Charity Director, Age UK
While Christmas for most of us is something to look forward to, it is not always the case for our elderly generation, but together we can change this.
If you are on your own, as many older people are, Christmas can seem like ‘just another day’, but if you are lonely, the special nature of the festive season can actually be quite painful, reinforcing a sense of missing out. Our research has found that among the over 65s, almost 1.5 million people (12%) say that they often feel more lonely at Christmas than at any other time of year.
Being lonely in later life
Our research has found that among the over-65s, almost 1.5 million people (12%) say that they often feel more lonely at Christmas than at any other time of year.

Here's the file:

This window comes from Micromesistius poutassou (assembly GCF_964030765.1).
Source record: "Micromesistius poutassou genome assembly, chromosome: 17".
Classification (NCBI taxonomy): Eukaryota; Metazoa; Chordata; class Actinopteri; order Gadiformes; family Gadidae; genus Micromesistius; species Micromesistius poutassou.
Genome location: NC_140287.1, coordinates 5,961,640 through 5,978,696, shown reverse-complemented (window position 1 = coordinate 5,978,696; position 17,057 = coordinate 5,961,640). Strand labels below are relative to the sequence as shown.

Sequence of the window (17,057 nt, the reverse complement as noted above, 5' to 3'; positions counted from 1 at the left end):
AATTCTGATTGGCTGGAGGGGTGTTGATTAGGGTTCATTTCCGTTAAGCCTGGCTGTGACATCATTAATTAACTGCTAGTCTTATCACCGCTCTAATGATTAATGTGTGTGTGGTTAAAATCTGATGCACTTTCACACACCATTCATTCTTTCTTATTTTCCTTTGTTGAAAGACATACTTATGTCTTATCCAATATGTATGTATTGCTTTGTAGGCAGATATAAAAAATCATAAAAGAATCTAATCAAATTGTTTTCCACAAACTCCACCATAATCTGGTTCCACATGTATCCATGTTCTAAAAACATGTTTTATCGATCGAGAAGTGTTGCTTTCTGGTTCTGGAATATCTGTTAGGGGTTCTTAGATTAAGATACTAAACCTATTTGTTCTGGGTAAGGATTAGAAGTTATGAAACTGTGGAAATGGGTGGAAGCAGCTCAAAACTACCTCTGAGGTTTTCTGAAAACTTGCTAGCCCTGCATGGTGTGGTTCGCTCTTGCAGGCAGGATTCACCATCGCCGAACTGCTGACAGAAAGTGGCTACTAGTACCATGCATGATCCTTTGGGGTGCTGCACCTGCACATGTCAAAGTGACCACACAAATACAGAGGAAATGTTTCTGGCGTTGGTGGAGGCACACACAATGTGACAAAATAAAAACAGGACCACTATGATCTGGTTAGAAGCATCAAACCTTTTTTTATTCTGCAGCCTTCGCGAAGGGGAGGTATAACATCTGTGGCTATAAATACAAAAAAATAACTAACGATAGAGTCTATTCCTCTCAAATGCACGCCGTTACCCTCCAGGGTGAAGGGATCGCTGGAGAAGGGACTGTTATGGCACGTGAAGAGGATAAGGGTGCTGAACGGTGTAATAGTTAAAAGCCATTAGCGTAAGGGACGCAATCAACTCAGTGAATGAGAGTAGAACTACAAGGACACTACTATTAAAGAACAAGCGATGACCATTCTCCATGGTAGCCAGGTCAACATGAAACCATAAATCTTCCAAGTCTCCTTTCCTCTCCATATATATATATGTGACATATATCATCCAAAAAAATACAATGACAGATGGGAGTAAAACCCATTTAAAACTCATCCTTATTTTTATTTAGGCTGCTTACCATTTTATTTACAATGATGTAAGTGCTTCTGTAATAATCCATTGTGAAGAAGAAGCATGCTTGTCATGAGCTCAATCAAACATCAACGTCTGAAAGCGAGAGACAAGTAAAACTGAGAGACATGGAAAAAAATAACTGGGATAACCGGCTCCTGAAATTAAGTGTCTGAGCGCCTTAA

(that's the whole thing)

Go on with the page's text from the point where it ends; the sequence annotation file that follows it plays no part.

As we age, we accumulate years of life experience, lots of it positive but some quite difficult and sad. As the years go by, you may well find you are going to rather more funerals than weddings. In addition, the pandemic has resulted in more loss and fewer opportunities to mourn together than usual.
At a time of year when almost everything closes down, Age UK’s advice line stays open, even on Christmas Day. Last year it was a lifeline for more than 30,000 older people who phoned over the Christmas period. This year we expect to be busier than ever due to calls from older people with no one else to turn to.
Ways you can help
There are plenty of simple things we can all to do to help the older people around us to feel supported over the festive season, such as:
- Sharing time together over coffee or lunch.
- Sending a homemade card or gift.
- Being a good neighbour e.g. by offering to collect shopping, which is especially appreciated in bad weather.
- Sharing the Age UK and The Silver Line helpline numbers for practical information, advice or a cheerful chat, day or night.
Together we can all help make Christmas a little brighter for older people.